Issue 10: Mad Deer Disease, CHIP, and more

Mad Deer Disease
Image from OutdoorHub. Not an actual zombie deer
In the 1980's contaminated bovine feed infected large portions of English commercial cows with the dreaded Mad Cow Disease. Hamburger and beef lovers consumed the infected beef, unaware of the consequences, and close to 200 humans developed the fatal prion infection known as Creutzfeldt-Jakob Disease (CJD). But now there's a new threat on the block called Chronic Wasting Disease (CWD) that scientists say can be potentially transmitted to humans from eating infected deer meat. To be clear "Mad Deer Disease" has been known to exist for decades, but there have never been any reported cases in humans. In June, however, a Canadian study came out that showed CWD could be transmitted to macaque monkeys through eating contaminated venison. If monkeys can get it so can we rationalize scientists. The problem with CWD is that deer that are infected can look totally healthy so it's important for hunters to test their meat before consumption. So far hunters seem reluctant to test the meat and are fine with taking their chances. Let's hope they don't develop any prion diseases.

CHIPS on their Shoulder
In the US we take for granted how "stable" our government is compared to other countries. Fortunately (or unfortunately) we have also become accustomed to government shutdowns and the implications they have. Yes, this most recent shutdown resolved within 3 days and nothing catastrophic happened, however, the silver lining with this episode of bureaucratic shenanigans was that CHIP's got refunded.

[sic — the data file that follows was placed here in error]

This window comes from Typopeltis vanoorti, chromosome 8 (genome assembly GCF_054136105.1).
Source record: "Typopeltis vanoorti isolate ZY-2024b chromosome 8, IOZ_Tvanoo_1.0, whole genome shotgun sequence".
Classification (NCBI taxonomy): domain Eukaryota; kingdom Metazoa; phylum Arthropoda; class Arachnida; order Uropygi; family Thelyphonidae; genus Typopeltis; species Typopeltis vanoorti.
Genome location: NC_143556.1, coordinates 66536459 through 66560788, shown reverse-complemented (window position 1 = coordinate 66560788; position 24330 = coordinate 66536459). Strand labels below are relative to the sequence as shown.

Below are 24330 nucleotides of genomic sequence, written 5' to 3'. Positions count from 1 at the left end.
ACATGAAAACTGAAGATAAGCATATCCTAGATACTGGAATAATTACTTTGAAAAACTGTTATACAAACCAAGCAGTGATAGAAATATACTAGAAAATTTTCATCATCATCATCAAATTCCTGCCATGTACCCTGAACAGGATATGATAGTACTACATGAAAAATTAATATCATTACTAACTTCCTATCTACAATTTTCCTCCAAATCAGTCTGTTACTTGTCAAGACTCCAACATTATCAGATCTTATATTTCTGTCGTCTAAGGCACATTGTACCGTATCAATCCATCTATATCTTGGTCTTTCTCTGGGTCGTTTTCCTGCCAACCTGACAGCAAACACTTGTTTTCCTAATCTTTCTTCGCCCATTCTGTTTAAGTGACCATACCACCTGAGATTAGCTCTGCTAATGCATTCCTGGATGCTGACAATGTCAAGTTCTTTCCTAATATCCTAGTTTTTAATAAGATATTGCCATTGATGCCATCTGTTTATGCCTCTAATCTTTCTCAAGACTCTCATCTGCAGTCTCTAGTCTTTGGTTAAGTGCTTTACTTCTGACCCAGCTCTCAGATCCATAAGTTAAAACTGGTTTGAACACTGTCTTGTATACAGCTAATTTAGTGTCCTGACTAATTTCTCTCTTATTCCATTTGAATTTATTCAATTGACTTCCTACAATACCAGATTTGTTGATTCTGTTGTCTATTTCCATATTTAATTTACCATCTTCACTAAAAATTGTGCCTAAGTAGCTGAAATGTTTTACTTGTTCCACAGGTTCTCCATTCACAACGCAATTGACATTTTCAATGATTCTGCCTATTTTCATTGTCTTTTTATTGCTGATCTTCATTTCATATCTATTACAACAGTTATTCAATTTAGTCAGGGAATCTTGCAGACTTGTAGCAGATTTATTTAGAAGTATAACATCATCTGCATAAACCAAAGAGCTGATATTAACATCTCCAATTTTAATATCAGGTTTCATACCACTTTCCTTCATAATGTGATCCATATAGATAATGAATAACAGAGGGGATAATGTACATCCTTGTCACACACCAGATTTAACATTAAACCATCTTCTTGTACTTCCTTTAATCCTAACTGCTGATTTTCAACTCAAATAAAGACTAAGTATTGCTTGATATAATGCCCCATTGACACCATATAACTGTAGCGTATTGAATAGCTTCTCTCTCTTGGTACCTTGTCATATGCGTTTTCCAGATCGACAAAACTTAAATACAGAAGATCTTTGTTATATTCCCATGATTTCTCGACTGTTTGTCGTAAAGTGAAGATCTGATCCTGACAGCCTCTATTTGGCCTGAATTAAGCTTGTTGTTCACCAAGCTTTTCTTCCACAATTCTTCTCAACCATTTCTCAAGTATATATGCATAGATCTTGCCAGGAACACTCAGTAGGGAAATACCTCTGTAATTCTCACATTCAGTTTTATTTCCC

CHIP is back! 
Erik Estrada pictured on the left. 
No sadly this does not mean we will get a sequel to the 2017 movie CHIPS or that Erik Estrada is going to return to reboot the old TV show CHIPS but rather the Children's Health Insurance Program is back. The program aids with health insurance whose families make too much to qualify for Medicaid, the government assistance for healthcare for low-income families. The program varies from state to state but targets families who make up to 100-200% of the federal poverty level which would be around $25,000 to $50,000 for a family of four. A little bit of history here, CHIP started in 1997 and has been fairly effective in decreasing the amount of low-income uninsured children since then, with the number falling from 25% in 1997 to 13% in 2013. So for everything going on in the world of politics, there are positives, namely politicians on both sides can agree that it's a good thing to have children to have health insurance! More importantly, 1997 is also when Erik Estrada was in both the TV show Baywatch as well as Homeboys in Outer Space. Thanks CHIP(s)!

Apple making a huge push into electronic health records